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March 07, 2014 – Laura Beil
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March 08, 2014 – Jane Hill
Can a Pill Prevent Cancer?
March 08, 2014 – Erik Ness
New Requirements for Patients and Survivors Needs
March 08, 2014 – Katy Human
How Survivors Can Take Action
March 08, 2014
Promises to Keep
March 06, 2014 – Tracy Stewart
Aiming to Improve Quality of Cancer Care
March 06, 2014 – Shelley Fuld Nasso
Confirmation of Lycopene's Benefits Remains Elusive
March 06, 2014 – Deborah Tolmach Sugerman
Taking Immune Action Against Lung Cancer
March 08, 2014 – Heather L. Van Epps, PhD
Pipeline
March 08, 2014 – Lindsay Ray
Preserving Security with Electronic Health Portals
March 06, 2014 – Charlotte Huff
The "To Do" List to Pass On to Well-Meaning Friends
March 08, 2014 – Don Vaughan
Choosing Quality Care
March 08, 2014 – Len Lichtenfeld, MD
Mobile App Delivers Helpful Tips to Minimize Side Effects
March 08, 2014
Legislations Could Benefit Family Caregivers
March 08, 2014 – Lena Huang
Exercise Improves Joint Pain Associated with Aromatase Inhibitors
March 08, 2014 – Jon Garinn
Moving Beyond Cancer to Wellness
March 08, 2014
Breast Cancer Prevention Study Focuses on Anti-Hormone Therapy
March 08, 2014 – Jon Garinn
Correspondent Amy Robach Receives Treatment
February 28, 2014 – Lindsay Ray
No Link Between Fertility Treatment and Overall Risk of Childhood Cancer
March 07, 2014 – Katherine Lagomarsino
Alzheimer's Disease and Cancer
March 06, 2014 – Sonya Collins
Research Updates
February 28, 2014 – Elizabeth Whittington
Genetics Leading the Way in Lung Cancer Treatment
March 05, 2014 – Debu Tripathy, MD
Letters From Readers
March 08, 2014
For Many, Caregiving Leads to Advocacy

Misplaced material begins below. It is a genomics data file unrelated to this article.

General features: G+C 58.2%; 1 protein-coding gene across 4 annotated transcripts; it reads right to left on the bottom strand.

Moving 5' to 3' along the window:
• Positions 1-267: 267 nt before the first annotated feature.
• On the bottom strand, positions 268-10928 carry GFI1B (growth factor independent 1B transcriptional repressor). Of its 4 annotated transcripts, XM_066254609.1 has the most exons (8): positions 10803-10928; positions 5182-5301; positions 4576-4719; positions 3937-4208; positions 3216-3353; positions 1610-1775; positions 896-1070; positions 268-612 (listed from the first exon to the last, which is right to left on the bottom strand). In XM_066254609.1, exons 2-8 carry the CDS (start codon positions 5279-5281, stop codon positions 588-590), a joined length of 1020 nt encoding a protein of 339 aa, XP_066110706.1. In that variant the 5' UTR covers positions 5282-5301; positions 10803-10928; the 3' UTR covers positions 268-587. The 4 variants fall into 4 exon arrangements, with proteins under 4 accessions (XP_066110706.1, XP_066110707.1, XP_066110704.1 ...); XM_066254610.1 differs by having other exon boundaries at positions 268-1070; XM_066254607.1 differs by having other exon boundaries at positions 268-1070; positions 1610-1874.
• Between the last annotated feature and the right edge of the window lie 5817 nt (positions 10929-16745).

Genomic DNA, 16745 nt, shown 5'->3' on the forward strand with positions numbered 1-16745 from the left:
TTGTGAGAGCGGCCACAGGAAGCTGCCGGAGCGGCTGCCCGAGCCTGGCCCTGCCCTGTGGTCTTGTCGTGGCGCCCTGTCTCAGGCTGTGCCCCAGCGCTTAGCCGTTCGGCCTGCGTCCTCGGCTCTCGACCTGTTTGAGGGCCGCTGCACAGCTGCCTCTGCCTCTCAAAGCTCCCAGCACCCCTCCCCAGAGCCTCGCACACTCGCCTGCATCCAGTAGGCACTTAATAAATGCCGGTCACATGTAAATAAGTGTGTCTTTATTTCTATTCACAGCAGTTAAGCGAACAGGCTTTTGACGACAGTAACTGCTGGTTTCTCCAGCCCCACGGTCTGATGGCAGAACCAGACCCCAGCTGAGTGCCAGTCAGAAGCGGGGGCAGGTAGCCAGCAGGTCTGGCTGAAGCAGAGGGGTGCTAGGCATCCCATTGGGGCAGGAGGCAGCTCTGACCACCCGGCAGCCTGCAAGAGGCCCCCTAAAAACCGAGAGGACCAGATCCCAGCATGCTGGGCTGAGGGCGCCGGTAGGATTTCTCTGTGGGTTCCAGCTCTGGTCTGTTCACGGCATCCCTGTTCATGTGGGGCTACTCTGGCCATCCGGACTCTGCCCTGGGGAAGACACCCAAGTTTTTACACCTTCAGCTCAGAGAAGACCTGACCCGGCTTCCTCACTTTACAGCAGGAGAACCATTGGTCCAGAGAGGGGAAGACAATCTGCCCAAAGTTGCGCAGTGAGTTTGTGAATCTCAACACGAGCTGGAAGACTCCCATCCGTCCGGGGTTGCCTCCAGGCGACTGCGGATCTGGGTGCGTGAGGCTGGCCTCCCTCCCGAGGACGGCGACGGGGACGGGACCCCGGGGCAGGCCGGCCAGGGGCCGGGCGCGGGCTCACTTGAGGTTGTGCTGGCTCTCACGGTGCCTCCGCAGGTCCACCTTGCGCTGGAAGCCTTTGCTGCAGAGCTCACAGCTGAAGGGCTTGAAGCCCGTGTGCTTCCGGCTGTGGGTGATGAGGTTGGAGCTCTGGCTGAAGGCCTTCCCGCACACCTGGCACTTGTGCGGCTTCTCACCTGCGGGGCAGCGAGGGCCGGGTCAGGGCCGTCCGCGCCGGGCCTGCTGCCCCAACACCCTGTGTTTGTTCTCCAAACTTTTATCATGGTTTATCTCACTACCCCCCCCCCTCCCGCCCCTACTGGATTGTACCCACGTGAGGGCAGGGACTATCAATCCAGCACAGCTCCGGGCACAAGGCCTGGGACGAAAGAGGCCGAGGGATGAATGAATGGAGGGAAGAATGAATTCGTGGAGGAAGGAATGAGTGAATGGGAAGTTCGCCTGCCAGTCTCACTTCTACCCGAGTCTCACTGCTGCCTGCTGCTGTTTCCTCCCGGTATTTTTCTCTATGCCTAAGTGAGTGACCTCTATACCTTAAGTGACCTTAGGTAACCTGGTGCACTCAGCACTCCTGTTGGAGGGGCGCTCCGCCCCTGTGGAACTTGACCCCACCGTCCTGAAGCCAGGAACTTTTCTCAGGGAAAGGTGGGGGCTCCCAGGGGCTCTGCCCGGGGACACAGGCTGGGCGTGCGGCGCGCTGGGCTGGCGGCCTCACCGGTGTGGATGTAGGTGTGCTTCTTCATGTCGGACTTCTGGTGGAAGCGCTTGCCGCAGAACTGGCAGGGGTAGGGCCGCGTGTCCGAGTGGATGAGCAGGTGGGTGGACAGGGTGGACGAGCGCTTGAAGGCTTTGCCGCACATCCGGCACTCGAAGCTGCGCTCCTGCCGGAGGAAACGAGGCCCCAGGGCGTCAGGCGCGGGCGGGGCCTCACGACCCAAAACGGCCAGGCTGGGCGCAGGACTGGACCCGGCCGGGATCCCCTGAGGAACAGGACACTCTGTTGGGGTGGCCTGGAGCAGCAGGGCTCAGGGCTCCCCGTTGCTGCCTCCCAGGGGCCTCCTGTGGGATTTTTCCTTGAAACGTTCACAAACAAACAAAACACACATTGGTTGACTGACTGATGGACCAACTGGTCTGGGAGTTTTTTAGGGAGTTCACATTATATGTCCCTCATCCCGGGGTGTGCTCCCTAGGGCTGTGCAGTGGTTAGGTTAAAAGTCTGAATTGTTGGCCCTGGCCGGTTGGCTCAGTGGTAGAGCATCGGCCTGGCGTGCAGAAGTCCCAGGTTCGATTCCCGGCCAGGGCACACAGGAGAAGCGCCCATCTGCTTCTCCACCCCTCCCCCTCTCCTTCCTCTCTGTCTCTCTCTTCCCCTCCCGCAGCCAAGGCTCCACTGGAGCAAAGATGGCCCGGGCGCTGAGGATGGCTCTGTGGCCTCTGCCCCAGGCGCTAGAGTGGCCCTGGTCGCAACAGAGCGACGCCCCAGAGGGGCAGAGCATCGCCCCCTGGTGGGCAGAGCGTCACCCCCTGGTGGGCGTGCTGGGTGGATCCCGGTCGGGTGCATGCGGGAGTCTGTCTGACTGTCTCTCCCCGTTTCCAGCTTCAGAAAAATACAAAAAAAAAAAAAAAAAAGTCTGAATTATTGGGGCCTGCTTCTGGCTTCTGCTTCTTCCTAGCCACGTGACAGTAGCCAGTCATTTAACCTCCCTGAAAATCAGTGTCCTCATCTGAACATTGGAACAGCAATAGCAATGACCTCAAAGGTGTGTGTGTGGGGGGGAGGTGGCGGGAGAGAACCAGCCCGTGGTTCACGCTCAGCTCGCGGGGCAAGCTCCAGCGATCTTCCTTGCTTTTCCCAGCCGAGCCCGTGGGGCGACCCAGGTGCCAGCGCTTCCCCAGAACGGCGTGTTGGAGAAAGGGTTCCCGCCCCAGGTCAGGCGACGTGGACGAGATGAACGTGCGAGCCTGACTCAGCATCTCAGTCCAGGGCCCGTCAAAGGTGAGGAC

March 07, 2014 – Jane Hill
Calming Chronic Inflammation
March 07, 2014 – Erik Ness
Making the Most Out of Your Patient Portal
March 07, 2014 – Charlotte Huff
Disclosing a Cancer Diagnosis Takes Time and Tact
March 05, 2014 – Don Vaughan
National Guidelines Aim to Make Life Better After Cancer
March 07, 2014 – Katy Human
Research Reveals New Frontiers in Lung Cancer
March 06, 2014 – Heather L. Van Epps, PhD
Biomarkers Help Patients Make Better Medical Decisions
March 06, 2014 – Laura Beil
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The Priority List: A Teacher's Final Quest to Discover Life's Greatest Lessons
March 08, 2014

The Priority List: A Teacher's Final Quest to Discover Life's Greatest Lessons

PUBLISHED March 08, 2014

At age 34, David Menasche received a diagnosis of terminal glioblastoma multiforme (GBM), one of the most aggressive brain cancers. Although the tumor eventually claimed much of his vision and memory, as well as his ability to walk, Menasche doesn’t spend much time dwelling on what was wrong in his life in his book The Priority List: A Teacher’s Final Quest to Discover Life’s Greatest Lessons. Instead of focusing on cancer, much of his memoir revolves around his life’s calling: teaching.

Writing from a seemingly bottomless reserve of optimism, Menasche recounts how he “backed into [his] dream come true,” when he landed his first teaching gig instructing first-graders in upstate New York. He went on to teach English at a magnet high school in Miami, where he formed lasting bonds with many of his students.

Those bonds came into play when, after receiving his cancer diagnosis and then enduring treatment for six years, he realized the secret to his surviving far beyond GBM’s median life expectancy of about a year.

“I know the doctors thought it was the treatment that was keeping me alive,” he writes, “but I knew better. My job got me through each day. My students were my life force, my breath, the blood running through my veins. In school, I wasn’t sick. I was teaching.

"Eventually, Menasche decided to discontinue treatment and embark on a solo nationwide odyssey, visiting former students whose lives he had touched. His story is inspirational for all who seek to discover their life’s passion.

It’s hard to find first-person cancer stories that are well written and compelling, but this is an excellent example of such a story.

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